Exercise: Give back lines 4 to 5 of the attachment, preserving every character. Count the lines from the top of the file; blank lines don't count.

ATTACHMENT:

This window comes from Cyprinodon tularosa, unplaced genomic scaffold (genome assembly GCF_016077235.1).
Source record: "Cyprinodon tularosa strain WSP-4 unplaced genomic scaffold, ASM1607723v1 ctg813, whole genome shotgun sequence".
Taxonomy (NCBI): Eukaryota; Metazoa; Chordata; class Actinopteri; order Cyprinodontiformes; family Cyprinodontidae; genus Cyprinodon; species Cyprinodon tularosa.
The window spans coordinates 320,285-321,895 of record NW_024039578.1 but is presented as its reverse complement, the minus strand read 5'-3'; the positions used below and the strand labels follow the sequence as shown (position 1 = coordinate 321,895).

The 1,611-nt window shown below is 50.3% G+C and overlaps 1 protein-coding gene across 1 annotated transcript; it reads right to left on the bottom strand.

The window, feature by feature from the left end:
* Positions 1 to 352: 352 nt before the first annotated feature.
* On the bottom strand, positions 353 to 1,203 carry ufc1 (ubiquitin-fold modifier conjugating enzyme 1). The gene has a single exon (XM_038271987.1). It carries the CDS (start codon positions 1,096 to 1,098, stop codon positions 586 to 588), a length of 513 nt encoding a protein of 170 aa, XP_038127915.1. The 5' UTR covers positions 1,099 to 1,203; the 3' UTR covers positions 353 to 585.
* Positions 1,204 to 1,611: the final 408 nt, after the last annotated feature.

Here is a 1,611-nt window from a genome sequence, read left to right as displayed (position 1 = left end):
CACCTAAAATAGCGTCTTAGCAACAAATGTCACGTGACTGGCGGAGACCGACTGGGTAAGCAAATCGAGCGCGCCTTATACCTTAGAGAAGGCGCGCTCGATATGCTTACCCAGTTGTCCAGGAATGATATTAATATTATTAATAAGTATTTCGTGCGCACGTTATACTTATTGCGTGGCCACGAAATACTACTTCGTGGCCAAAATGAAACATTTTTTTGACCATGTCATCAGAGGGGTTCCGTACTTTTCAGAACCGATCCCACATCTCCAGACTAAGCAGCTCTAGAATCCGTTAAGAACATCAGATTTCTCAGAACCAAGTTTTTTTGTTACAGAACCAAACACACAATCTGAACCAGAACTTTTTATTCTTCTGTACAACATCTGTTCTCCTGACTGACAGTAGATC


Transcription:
The window spans coordinates 320,285-321,895 of record NW_024039578.1 but is presented as its reverse complement, the minus strand read 5'-3'; the positions used below and the strand labels follow the sequence as shown (position 1 = coordinate 321,895).

The 1,611-nt window shown below is 50.3% G+C and overlaps 1 protein-coding gene across 1 annotated transcript; it reads right to left on the bottom strand.